And as for cost, you are forgetting that cropping and docking are not factored into the price of pups sold in Australia (around $2600 USD for pet quality - compare it to the price of pups in the US that do come c/d). I personally do not think it is too expensive, but I come from a background that can afford to pay that much. Not everyone these days can or is willing to spend that much on a dog any more, especially not now that there's an unofficial recession.
 

kaloric

Notable member
Well Leia was suppossed to be featured on last nights Animal Planets " A year in Pup Culture", but sadly her clip got left on the cutting room floor. :(

Too bad she didn't make it. :( I was a bit disappointed in a show I watched a week or two ago, I want to say it was Modern Marvels on working dogs. There were plenty of GSDs and Mals in the protection and SAR segments, but not a single Dobe to be seen anywhere in the entire show.

It's going to be difficult to increase the popularity of Dobes through media without ending up with 100s of puppies dumped in shelters because every kid wanted a Dobe after watching a movie like 101 Dalmatians. Matt Vandart made some very true statements about the quality of the Dobe going down, and the fact that it is no longer useful to the public.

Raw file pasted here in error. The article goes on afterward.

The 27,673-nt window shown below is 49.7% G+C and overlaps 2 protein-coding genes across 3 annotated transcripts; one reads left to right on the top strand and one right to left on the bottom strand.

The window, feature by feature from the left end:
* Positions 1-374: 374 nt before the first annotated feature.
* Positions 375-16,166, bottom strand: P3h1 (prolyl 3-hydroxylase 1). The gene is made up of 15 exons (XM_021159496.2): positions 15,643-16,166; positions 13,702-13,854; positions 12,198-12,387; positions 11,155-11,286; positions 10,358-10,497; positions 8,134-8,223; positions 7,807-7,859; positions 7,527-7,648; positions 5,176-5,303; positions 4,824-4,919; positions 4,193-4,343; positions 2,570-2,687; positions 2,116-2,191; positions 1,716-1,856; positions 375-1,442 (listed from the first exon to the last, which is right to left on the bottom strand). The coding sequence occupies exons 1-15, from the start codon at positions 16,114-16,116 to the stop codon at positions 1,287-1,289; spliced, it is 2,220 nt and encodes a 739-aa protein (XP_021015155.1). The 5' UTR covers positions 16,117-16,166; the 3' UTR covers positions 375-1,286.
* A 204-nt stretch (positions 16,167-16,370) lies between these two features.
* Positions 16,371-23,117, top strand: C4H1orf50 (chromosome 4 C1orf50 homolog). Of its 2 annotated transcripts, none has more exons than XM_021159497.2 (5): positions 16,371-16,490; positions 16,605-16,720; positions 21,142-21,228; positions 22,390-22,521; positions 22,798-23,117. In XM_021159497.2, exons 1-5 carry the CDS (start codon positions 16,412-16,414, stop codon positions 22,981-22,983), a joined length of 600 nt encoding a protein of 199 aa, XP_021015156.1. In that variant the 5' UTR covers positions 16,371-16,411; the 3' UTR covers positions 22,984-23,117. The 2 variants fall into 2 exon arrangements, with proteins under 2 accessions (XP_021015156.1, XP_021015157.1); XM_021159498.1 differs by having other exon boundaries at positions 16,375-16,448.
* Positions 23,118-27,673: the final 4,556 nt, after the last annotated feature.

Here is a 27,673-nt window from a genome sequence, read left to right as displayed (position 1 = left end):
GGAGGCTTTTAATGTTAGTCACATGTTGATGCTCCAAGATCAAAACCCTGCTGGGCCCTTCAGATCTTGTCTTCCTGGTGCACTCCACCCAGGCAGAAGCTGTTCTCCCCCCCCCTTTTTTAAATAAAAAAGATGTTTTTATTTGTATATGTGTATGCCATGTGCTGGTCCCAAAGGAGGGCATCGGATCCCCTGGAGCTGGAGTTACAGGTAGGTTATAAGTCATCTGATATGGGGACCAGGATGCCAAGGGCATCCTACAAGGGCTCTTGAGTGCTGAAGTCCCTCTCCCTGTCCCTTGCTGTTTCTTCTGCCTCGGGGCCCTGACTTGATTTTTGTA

There are basically only two options:
a) Change the image of the Dobe altogether and breed its temperament towards something else, e.g. performance in non-protection sport.
b) Improve the quality of the Dobe (as in, breeders working together) so that it can again be used in public service, and it is no longer a rarity to be titled in both conformation and work.

Yeah, I was being a bit facetious, and think it would be a complete disaster if a flood of absolutely ignorant people started going out to buy Dobes because they were featured in a children's film or TV show. But then again, I will say that the portrayal of Dobermans by "the Lads" did register with me in such a way that they found their way into the list of breeds I was interested in. It has to be done in the right way.